What I'm saying may make the show floor sound like the height of despair, but it's really not. It's routinely my favorite thing about the Con, and not just because one can randomly happen by a booth and bump into a favorite author or artist or actor. No, I love the chaotic randomness of the floor, the sense that everyone and everything here is part of some great organism, and we are all flowing through its arteries in a weird dance only some Comic-Con over-brain can comprehend.

The problem with my quest is that pretty much everybody sells Funko figurines, and the company has given out a handful of the Hannibal ones to the various vendors it works with across the show floor. Essentially everywhere I go, I come across a display of the little toys, but nobody has the ones I want, saying they "just" sold out, as if some perverse, Hannibal fan with a lot of cash is moving just ahead of me, clearing out everybody's stock before I can get there.

My last resort – something that would require waiting in line but would at least result in something cool – is to queue up for a signing Funko is having with Hannibal showrunner Bryan Fuller and star Caroline Dhavernas. As someone who interacts with Hollywood types regularly as a part of his job, I'm usually philosophically opposed to these sorts of things in "for the fans" environments. But desperate times...

Yet when I get to the booth a half-hour before the signing begins, the line has already been capped, with the company having let in more people than it had been planning on allowing through. And that's when it all starts to seem so pointless and overwhelming. I had embarked on the quest to try to understand the event, to better explain it to all of you. And I succeeded beyond my wildest hopes. I was, at last feeling that same desperation, that same general upset I had seen reflected on so many faces over years of attending this event.

Toys and rumors of toys

When an item is hotly desired, like these figurines apparently are, what happens is that rumors start to spring up around it. This booth has it. No, this booth does. And in the age of Twitter, it's that much easier for those rumors to spread. Send the signal flare up, and all of the other people looking for what you are will join a kind of crowd-sourced scavenger hunt.

Yet these things almost never pay off. It's like entering a crowded parking garage, driving around and around with the same cars, looking for the one spot that's open, knowing you're going to end up missing it because you're behind somebody else. There's always someone at Comic-Con who just wants it more, and that makes the quest a frustrating experience, ultimately. How do you compete with that unknowable, with that person who is simply more dedicated, simply a better fan?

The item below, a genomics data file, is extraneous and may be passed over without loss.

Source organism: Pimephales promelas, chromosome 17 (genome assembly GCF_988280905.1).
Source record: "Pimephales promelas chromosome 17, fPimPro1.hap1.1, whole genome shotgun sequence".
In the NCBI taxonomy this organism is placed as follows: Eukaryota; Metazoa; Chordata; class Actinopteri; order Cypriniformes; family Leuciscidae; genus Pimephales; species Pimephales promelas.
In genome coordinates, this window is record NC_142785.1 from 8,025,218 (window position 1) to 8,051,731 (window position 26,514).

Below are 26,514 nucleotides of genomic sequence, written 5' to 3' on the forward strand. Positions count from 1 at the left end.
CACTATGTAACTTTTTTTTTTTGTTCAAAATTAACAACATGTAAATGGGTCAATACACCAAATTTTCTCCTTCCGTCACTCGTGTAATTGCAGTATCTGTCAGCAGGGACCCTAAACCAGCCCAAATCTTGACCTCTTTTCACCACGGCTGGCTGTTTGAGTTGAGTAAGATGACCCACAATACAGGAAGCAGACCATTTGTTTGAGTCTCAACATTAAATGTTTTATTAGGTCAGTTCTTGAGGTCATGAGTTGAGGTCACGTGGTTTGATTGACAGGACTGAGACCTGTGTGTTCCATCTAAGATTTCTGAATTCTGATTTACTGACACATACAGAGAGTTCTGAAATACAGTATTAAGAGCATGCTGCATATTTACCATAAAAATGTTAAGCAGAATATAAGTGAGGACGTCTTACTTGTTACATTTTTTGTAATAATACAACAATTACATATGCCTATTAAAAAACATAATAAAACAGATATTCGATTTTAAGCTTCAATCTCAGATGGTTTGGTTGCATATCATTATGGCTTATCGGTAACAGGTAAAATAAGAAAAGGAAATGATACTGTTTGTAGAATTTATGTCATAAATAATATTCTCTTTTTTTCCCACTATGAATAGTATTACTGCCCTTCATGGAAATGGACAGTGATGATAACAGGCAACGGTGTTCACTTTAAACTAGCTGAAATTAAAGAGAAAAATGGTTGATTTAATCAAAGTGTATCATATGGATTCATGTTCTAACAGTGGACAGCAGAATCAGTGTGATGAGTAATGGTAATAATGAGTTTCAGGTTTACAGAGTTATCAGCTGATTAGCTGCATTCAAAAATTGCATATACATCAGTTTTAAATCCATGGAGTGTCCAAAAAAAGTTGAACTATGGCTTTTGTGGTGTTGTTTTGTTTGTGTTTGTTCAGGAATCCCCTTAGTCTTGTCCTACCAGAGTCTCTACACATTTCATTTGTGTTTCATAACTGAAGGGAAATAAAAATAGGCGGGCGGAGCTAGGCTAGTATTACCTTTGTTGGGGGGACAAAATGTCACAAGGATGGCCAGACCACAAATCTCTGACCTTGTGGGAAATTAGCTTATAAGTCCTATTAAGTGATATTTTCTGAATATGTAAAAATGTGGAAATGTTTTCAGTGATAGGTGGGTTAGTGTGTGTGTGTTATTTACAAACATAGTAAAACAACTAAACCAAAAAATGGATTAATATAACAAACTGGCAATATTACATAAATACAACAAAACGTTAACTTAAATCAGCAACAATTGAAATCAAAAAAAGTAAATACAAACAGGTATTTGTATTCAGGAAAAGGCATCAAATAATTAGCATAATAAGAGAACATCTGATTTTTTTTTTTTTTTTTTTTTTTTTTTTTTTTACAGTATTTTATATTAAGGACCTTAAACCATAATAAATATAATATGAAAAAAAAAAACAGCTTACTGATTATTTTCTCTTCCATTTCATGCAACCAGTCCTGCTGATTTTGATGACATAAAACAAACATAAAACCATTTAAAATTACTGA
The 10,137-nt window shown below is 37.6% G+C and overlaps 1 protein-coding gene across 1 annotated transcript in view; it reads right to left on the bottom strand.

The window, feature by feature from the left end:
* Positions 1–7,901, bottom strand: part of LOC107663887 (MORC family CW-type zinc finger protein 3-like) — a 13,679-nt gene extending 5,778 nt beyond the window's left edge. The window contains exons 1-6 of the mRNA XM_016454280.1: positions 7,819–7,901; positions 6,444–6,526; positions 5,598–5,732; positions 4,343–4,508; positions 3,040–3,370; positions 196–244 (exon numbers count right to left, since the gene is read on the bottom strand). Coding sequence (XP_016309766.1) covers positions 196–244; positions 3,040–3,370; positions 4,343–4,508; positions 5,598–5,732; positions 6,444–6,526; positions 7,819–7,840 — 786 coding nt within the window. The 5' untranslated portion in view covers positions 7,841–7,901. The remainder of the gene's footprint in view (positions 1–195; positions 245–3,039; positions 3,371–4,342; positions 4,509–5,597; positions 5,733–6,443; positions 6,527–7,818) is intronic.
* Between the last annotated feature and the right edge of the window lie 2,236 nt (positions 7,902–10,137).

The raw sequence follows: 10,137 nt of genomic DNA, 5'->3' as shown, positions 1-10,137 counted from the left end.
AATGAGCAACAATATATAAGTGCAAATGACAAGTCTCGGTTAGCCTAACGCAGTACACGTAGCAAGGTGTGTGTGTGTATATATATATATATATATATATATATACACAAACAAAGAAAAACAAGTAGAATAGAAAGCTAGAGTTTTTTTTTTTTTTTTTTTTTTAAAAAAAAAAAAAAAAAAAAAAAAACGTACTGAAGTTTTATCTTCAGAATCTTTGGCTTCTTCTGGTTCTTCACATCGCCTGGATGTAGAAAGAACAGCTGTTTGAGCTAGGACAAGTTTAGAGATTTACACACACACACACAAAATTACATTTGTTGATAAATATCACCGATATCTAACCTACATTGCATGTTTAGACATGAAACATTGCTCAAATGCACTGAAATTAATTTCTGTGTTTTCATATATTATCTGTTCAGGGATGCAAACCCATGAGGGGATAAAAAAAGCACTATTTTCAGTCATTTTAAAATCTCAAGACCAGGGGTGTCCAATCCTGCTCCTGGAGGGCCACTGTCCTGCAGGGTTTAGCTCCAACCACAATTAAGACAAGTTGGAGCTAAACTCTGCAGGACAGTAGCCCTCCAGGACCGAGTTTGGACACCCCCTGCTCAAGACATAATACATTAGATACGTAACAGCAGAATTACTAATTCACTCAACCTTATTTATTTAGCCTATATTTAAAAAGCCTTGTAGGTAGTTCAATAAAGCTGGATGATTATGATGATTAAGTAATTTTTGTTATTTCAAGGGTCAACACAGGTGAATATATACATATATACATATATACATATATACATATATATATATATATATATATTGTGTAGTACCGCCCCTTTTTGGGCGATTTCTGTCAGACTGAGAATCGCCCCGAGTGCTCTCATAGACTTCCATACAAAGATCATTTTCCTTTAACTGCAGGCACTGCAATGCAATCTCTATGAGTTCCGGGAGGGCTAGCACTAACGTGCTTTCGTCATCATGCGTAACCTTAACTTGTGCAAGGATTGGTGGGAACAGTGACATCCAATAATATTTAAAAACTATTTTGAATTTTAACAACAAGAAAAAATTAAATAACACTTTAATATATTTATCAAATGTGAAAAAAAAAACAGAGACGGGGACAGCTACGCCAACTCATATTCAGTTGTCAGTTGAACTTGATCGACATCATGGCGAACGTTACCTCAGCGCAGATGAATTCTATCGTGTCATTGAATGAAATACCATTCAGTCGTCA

After several hours of fruitless searching, I call it a day. I will be back first thing in the morning, hopefully not to wait in line for hours just to get a toy, and though the quest has proved enlightening in some ways, in other ways, it's just taken up a lot of time. I love the sea of humanity on the show floor – the guy who's cleverly rigged up a puppet of a carnivorous plant to look as if it's his constant companion, say, or the father and two daughters all wearing My Little Pony ears and facepaint (a non-bedecked mother trailed along behind) – but it also becomes exhausting.

I decamp for the upstairs, for a surprisingly enriching panel on the origins of the newspaper comic strip in the late 19th century that includes some fantastic, strangely soothing art and two comics scholars coming close to bickering over whether "comics" necessarily need include speech bubbles (at least if you're going to point to a year zero for the art form). I meet up with a friend and spend the rest of the day at TV panels, wondering if I wasted my time.

That's just it, though. I didn't. Going to the show floor brings its own delights, even if you don't get what you wanted. The act of the search is sometimes enough, as is the way that being jammed together with all of those other people forces you into a kind of shared defensive crouch. The search is solitary, undertaken alone. It's also communal. We all might be searching for different things, but we're all searching.